Since the White House has erected walls of secrecy, no illegal acts, thus far, can be proved. But there are clear abuses of power which our forefathers considered to be impeachable offenses. To reinstate the rule of law and to establish precedent for future presidents, Congress must act now rather than simply waiting for President Bush's term to expire.
ELIZABETH T. CANTRELL, BURNSVILLE
Remember, boys and girls, a Spotty™ is awarded to the author of a letter to the editor, an op-ed piece, or a blog post or comment that Spot wishes that he had written.
If George Bush isn't a dictator, it is not for lack of effort:
Just in case you haven't noticed before, the United States of America has become a presidential tyranny. We've been clanging this bell here (and elsewhere) since late September 2001, and have seen it confirmed over and over through the years — with torture edicts, domestic spying, rendition, secret prisons, indefinite detention of uncharged, untried captives, etc. — and most recently and most baldly with the "Military Commissions Act," which enshrined the principle of arbitrary presidential power in law and gutted the ancient privilege of habeas corpus. This was rubberstamped by the Republican-led Congress last year — and is still standing strong under the Democratic-led Congress.
This post from Chris Floyd goes on to describe just the latest power grab by the Administration, the assertion that the Justice Department cannot bring contempt proceedings against anyone who raises executive privilege as grounds to refuse to testify before Congress:
Bush administration officials unveiled a bold new assertion of executive authority yesterday in the dispute over the firing of nine U.S. attorneys, saying that the Justice Department will never be allowed to pursue contempt charges initiated by Congress against White House officials once the president has invoked executive privilege.
The position presents serious legal and political obstacles for congressional Democrats, who have begun laying the groundwork for contempt proceedings against current and former White House officials in order to pry loose information about the dismissals.
Under federal law, a statutory contempt citation by the House or Senate must be submitted to the U.S. attorney for the District of Columbia, "whose duty it shall be to bring the matter before the grand jury for its action."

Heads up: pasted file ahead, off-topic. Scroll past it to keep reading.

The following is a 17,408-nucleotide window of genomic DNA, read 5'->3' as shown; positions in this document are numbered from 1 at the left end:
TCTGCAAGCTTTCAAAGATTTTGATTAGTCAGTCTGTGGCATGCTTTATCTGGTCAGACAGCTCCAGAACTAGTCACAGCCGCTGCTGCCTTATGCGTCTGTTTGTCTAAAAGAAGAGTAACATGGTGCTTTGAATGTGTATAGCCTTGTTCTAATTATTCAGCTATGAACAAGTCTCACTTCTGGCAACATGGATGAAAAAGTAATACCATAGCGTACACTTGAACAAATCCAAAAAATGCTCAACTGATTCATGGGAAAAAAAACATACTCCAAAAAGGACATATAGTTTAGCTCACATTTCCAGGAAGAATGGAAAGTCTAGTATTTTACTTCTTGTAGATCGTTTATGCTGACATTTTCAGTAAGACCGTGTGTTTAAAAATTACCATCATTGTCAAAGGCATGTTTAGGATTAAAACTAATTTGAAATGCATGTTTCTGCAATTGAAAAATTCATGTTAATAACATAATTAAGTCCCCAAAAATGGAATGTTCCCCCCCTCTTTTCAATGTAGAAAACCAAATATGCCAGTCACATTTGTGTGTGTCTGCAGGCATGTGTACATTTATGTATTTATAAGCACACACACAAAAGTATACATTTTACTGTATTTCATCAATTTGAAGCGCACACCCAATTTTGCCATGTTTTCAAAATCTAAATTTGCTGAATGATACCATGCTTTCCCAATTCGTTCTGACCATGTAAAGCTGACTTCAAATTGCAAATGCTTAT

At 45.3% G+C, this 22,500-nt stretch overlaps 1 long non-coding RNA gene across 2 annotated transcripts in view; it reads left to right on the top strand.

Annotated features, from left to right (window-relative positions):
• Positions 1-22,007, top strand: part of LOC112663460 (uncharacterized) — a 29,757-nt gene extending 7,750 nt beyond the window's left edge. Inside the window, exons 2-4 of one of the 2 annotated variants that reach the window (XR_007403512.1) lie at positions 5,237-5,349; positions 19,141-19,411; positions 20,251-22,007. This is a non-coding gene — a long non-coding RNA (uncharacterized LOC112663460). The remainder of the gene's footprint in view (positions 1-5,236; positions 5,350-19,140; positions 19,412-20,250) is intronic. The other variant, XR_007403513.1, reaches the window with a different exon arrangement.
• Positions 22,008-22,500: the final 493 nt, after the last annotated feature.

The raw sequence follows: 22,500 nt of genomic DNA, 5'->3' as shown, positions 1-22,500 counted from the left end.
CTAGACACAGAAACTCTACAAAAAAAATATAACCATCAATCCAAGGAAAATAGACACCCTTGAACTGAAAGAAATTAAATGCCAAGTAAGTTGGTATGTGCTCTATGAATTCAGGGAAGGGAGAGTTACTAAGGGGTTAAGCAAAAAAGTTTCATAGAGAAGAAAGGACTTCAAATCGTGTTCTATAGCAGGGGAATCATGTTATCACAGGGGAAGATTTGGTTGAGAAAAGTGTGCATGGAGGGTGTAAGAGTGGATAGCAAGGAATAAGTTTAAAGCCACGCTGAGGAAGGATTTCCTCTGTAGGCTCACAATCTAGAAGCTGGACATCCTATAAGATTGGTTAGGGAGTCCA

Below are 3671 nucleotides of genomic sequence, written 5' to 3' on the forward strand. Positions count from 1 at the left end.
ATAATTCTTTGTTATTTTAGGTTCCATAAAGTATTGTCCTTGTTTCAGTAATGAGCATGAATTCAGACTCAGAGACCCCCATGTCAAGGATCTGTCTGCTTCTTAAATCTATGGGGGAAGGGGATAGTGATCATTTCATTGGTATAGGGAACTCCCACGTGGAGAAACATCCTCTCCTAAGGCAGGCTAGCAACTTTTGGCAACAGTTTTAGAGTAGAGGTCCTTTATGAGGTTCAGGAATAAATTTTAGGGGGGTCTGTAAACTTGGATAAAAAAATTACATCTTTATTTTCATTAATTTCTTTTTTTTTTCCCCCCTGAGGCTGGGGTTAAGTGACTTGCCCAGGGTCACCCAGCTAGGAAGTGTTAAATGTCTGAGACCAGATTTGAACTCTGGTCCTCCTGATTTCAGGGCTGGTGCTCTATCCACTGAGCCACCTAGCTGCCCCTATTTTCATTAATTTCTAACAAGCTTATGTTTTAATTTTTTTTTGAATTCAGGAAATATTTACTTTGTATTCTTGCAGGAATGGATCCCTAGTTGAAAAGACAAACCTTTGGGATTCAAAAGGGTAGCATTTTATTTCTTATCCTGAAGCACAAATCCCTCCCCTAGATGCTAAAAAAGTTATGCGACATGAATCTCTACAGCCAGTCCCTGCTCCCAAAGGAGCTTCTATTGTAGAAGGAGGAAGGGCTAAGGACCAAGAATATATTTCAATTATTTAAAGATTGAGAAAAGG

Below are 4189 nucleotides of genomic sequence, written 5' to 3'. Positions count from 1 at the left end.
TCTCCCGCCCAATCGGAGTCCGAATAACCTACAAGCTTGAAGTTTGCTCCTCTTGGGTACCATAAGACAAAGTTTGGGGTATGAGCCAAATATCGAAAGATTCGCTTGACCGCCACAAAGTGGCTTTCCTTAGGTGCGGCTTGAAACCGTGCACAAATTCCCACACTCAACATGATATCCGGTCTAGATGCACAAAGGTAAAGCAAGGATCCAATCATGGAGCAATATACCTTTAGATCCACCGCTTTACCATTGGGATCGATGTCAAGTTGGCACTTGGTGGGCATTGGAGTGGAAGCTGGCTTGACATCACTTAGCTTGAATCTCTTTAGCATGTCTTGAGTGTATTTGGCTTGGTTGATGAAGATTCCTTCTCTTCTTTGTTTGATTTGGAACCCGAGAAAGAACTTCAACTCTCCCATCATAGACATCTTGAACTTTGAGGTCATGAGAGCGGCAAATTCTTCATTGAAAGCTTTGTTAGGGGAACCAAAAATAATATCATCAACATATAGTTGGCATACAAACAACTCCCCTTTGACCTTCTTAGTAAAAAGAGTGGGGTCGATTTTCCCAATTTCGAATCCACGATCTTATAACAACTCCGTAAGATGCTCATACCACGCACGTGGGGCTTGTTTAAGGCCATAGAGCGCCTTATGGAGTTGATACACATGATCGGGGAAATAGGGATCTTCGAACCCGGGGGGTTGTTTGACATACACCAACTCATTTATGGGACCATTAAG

But administration officials argued yesterday that Congress has no power to force a U.S. attorney to pursue contempt charges in cases, such as the prosecutor firings, in which the president has declared that testimony or documents are protected from release by executive privilege. Officials pointed to a Justice Department legal opinion during the Reagan administration, which made the same argument in a case that was never resolved by the courts.
Conservatives hearts' fluttered and they grew faint when Keith Ellison described the aftermath of 9/11 as having some similarity to the aftermath of the Reichstag fire in the 1930s Germany, but Spotty says the comparison was, well, spot on.
Thursday, July 19, 2007
This morning, boys and girls, Katie wants you to meet Peter Hegseth, a nice young man that she met a few years ago at a Fourth of July parade in Forest Lake. Peter was walking the parade route and giving little U.S.--made in the U.S., of course--flags to the children so they could wave them when the veterans walked by. Katie was moved by the gesture and introduced herself to Peter. They have been friends ever since! Peter and Katie have so much in common. They're both from small towns and like to use the word "warrior" to describe soldiers, as though they lived in Sparta in ancient Greece! It's so cool!